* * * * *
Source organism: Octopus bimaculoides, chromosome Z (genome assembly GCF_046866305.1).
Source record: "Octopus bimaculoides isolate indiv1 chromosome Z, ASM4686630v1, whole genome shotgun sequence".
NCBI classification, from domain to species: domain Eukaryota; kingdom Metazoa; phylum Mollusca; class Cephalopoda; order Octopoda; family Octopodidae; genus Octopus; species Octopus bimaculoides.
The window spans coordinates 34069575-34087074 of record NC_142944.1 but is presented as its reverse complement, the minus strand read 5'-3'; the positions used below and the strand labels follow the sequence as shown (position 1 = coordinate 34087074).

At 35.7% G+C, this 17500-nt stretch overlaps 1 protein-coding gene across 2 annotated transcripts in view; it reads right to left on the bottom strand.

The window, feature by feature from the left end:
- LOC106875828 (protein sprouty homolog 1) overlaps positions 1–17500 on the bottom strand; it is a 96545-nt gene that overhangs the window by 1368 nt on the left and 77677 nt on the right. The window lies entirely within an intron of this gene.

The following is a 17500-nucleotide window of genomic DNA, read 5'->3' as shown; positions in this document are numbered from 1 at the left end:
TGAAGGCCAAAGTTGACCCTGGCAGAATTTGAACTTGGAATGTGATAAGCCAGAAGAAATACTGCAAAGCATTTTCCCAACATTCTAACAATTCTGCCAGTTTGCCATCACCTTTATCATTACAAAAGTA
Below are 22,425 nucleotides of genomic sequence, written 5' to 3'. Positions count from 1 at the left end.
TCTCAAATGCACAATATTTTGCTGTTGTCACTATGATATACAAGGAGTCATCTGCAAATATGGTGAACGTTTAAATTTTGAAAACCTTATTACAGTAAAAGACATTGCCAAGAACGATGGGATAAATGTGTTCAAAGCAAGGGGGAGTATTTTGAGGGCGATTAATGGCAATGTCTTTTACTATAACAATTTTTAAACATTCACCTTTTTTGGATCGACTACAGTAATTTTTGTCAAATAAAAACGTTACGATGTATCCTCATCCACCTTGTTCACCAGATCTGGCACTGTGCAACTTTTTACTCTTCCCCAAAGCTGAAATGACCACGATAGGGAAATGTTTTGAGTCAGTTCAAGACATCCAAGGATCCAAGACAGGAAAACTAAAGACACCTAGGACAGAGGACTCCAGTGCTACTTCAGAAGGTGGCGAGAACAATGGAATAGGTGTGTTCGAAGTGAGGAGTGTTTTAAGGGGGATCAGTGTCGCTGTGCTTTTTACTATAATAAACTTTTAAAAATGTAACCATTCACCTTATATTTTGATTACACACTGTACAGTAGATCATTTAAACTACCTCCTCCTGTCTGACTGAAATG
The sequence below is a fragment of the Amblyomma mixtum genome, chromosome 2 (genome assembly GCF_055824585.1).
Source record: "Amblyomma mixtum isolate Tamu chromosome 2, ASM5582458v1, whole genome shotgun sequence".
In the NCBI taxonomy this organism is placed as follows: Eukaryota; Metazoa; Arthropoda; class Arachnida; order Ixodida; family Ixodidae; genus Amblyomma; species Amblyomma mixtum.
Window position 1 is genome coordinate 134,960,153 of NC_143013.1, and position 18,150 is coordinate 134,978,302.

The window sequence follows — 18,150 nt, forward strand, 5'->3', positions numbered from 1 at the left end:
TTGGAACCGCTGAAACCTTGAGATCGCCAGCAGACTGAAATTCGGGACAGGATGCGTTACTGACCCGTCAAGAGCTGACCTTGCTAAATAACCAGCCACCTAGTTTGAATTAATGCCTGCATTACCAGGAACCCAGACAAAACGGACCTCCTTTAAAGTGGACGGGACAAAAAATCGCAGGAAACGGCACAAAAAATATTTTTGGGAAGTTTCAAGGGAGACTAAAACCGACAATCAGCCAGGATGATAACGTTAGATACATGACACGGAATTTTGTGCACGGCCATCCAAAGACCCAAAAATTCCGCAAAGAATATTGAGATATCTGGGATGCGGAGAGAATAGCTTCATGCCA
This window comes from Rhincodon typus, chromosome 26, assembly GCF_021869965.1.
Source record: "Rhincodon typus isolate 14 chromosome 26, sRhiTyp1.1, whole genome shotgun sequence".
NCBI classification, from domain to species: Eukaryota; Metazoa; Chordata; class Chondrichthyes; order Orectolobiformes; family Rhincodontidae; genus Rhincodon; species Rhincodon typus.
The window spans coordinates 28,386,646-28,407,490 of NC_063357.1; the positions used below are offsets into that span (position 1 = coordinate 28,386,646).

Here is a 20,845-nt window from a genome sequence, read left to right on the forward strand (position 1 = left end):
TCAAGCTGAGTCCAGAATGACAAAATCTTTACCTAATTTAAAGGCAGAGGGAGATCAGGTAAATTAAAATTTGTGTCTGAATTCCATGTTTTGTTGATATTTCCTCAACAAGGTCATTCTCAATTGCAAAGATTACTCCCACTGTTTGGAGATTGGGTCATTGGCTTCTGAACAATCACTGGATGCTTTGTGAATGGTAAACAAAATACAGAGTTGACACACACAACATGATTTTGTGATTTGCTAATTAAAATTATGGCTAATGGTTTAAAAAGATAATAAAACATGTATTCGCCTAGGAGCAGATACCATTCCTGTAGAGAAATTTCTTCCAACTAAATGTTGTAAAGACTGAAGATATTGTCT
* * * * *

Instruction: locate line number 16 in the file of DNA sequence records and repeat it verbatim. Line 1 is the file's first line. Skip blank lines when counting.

The window sequence follows — 18,150 nt, forward strand, 5'->3', positions numbered from 1 at the left end: